Arthur Kent v Don Martin: A Cautionary Tale as We Head into Election Season

We’re heading into a federal election, and this campaign looks especially nasty. This column is a warning for journalists and political insiders to stay focused on facts and to deal fairly. The alternative is to risk writing a take-down of a politician that could lead to a (admittedly rare, for a column written in a … Read moreArthur Kent v Don Martin: A Cautionary Tale as We Head into Election Season

Parody sites can be whacked for IP breaches

A web site that parodied the Journal de Montreal has been whacked with a $23,500 judgment for  trademark infringement. The judge took the site’s profits from the parody (plus costs). That means college papers that traditionally do spoof issues must be careful to make sure their parodies don’t look too much like the real thing. … Read moreParody sites can be whacked for IP breaches

How long can Jesse Brown keep up his vendetta against a children’s charity? (Hint: It’s not over)

 I was in Toronto in early May for the 2019 Toronto Watchdog Workshop on investigative journalism. The weekend event included several excellent panel discussions including Julian Sheer on Mastering the Investigate Interview, and Writing the Investigative Narrative with Susanne Craig from The New York Times. A draw for me was the final session of the … Read moreHow long can Jesse Brown keep up his vendetta against a children’s charity? (Hint: It’s not over)

Lobby group, unions, journalists’ associations will decide who gets media bailout money

The federal government has announced the organizations that will appoint people to the committee that will decide who’s eligible for bailout money. The lobby group that pushed for the bailout is on the committee. So is the Canadian Association of Journalists, a group that has relatively few members among working journalists, and is mainly made … Read moreLobby group, unions, journalists’ associations will decide who gets media bailout money

Getting rid of CBC News: Is it still Conservative policy?

When he was running for the leadership of the Conservative Party of Canada, Andrew Scheer said he’d get rid of CBC’s public affairs department. For many years, people in the rank and file of the Conservatives, and its predecessor parties, the Reform Party and the Progressive Conservatives, had been advocating for big cuts to the … Read moreGetting rid of CBC News: Is it still Conservative policy?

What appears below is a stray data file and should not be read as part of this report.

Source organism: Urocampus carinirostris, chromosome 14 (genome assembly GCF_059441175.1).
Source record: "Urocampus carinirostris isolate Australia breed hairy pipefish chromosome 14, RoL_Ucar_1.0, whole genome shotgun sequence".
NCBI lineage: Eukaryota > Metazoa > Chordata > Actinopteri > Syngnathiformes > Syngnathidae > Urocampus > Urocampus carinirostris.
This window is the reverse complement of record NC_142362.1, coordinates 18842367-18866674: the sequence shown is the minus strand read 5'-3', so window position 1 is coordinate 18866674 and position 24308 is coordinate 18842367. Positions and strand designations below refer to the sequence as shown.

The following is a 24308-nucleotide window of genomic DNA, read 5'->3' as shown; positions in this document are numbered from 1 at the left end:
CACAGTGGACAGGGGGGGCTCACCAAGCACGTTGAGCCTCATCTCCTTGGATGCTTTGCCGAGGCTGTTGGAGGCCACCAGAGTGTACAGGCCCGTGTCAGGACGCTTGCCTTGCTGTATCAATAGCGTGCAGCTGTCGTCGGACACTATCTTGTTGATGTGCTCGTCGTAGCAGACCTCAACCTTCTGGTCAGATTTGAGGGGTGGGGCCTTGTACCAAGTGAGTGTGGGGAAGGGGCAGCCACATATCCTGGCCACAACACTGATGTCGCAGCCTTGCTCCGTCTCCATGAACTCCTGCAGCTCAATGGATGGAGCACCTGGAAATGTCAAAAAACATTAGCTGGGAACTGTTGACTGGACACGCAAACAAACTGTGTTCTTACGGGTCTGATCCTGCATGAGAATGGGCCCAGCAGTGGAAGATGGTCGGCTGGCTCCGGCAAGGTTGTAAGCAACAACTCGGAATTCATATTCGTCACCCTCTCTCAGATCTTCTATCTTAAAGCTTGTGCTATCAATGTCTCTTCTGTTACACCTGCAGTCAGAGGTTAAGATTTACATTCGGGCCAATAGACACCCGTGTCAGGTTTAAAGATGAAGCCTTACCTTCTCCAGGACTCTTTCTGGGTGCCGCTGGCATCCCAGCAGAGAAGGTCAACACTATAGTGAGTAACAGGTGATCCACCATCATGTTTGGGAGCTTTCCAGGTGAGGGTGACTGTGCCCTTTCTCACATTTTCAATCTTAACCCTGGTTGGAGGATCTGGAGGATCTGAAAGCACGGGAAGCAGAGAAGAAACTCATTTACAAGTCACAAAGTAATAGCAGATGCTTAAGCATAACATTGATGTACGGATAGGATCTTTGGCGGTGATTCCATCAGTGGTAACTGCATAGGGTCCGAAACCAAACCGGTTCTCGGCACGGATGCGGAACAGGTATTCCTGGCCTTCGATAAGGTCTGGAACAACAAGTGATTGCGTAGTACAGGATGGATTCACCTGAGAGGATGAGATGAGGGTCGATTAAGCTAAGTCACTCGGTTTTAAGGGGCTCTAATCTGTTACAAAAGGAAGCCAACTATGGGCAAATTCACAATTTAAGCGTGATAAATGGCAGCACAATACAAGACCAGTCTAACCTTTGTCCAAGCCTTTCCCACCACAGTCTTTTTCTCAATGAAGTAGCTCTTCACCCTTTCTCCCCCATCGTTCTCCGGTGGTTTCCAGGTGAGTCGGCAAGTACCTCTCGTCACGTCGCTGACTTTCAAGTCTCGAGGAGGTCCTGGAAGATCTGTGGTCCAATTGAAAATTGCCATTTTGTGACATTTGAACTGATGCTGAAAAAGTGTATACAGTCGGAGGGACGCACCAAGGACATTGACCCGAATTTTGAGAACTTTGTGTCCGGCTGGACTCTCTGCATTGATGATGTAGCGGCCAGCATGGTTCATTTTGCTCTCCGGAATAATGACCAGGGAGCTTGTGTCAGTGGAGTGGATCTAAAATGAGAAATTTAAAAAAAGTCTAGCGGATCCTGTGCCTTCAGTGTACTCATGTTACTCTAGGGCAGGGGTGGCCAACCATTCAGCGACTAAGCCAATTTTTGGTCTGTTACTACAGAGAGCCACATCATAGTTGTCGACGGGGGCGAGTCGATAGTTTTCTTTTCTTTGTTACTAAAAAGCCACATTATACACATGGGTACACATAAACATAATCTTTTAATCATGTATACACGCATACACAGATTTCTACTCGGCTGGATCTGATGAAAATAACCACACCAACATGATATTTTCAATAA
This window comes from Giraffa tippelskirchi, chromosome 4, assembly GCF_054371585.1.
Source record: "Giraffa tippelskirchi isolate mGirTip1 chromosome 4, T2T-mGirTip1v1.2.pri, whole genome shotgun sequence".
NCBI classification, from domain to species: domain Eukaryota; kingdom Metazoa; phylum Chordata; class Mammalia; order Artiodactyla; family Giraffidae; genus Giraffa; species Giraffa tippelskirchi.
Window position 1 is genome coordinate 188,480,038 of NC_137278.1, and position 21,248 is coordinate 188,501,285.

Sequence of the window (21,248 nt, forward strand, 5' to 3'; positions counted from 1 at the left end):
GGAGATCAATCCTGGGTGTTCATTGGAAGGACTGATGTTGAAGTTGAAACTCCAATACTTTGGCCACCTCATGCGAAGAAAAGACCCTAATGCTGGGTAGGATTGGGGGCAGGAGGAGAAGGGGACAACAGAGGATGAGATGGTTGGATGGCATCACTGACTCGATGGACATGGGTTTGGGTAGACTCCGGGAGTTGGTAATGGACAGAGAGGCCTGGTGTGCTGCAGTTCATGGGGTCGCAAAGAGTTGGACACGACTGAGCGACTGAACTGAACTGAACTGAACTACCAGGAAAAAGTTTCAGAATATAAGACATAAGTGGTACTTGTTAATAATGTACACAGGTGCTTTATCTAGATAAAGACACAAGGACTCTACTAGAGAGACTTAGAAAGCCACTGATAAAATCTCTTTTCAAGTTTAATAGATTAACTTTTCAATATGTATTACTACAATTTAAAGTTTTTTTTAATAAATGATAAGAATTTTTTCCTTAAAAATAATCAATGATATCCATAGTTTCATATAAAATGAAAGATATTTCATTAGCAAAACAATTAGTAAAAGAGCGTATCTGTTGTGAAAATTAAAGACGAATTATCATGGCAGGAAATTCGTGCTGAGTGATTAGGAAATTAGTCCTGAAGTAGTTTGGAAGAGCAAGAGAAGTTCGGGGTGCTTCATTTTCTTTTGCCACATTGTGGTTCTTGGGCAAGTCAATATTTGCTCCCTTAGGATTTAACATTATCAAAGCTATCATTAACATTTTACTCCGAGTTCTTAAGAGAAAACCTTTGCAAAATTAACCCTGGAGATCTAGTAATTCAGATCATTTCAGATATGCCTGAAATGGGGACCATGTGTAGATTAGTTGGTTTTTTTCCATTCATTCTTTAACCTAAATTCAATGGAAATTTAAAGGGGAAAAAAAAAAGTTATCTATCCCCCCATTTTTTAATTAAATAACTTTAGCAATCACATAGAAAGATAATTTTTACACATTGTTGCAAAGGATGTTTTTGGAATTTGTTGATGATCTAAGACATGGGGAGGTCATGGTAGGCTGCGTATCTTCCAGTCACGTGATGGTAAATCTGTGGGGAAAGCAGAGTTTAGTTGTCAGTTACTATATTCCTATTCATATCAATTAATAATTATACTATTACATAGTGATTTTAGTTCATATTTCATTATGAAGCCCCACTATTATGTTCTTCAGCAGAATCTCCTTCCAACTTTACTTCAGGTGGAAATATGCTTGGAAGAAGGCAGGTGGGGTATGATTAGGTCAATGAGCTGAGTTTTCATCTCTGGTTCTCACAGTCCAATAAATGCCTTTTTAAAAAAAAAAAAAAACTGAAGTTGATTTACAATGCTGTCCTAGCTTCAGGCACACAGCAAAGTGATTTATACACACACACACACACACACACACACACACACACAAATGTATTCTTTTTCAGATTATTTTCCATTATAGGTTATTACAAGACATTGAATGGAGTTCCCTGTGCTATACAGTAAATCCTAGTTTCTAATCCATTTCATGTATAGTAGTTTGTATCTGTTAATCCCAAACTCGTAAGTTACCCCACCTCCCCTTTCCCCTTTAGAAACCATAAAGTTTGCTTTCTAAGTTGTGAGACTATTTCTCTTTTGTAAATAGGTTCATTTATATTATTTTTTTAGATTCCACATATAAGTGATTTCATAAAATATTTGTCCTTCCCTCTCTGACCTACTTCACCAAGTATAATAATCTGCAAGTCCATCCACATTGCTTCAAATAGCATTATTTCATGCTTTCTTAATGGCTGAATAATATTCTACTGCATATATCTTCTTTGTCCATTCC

More media bloodletting as Globe announces buyouts, CTV cuts newsroom, TVO budget cut

The Globe and Mail has offered buyouts to staffers to try to cut $10 million a year from its payroll. A big buyout, in 2013, saw the paper lose some of its best newsroom talent. Kirk Makin, Canada’s premier justice and legal reporter, left the paper, along with several top investigative reporters like Stan Oziewicz, … Read moreMore media bloodletting as Globe announces buyouts, CTV cuts newsroom, TVO budget cut

We get letters — Re: Jesse Brown and WE

From a senior school administrator in Ontario: Thank you for your recent article concerning the journalism of Canadaland, especially as it related to its articles about and against Free the Children and WE. I am particularly concerned by what seems to be a blatant and biased attack on the organization and on its co-founders by … Read moreWe get letters — Re: Jesse Brown and WE

Jesse Brown hits The Rock

Self-professed Shame Wizard Jesse Brown fired another shot into his own foot last week. Then, as he usually does, reloaded and shot the other one. On the May 2 edition of Canadaland Short Cuts, Brown smears Newfoundlanders for taking offence at being labeled ‘Newfies’, calling them overly-sensitive white people, and claiming they “want Newfoundland to be … Read moreJesse Brown hits The Rock

Ontario’s SLAPP law is headed to the Supreme Court of Canada

Pointes Protection, the key Ontario Court of Appeal case on Ontario’s Strategic Lawsuits Against Public Participation law (discussed in an earlier post) is headed to Canada’s top court. Anyone who wants to understand the core of the SLAPP law should read the ONCA’s decision on Pointes, not just for its take on the law itself, … Read moreOntario’s SLAPP law is headed to the Supreme Court of Canada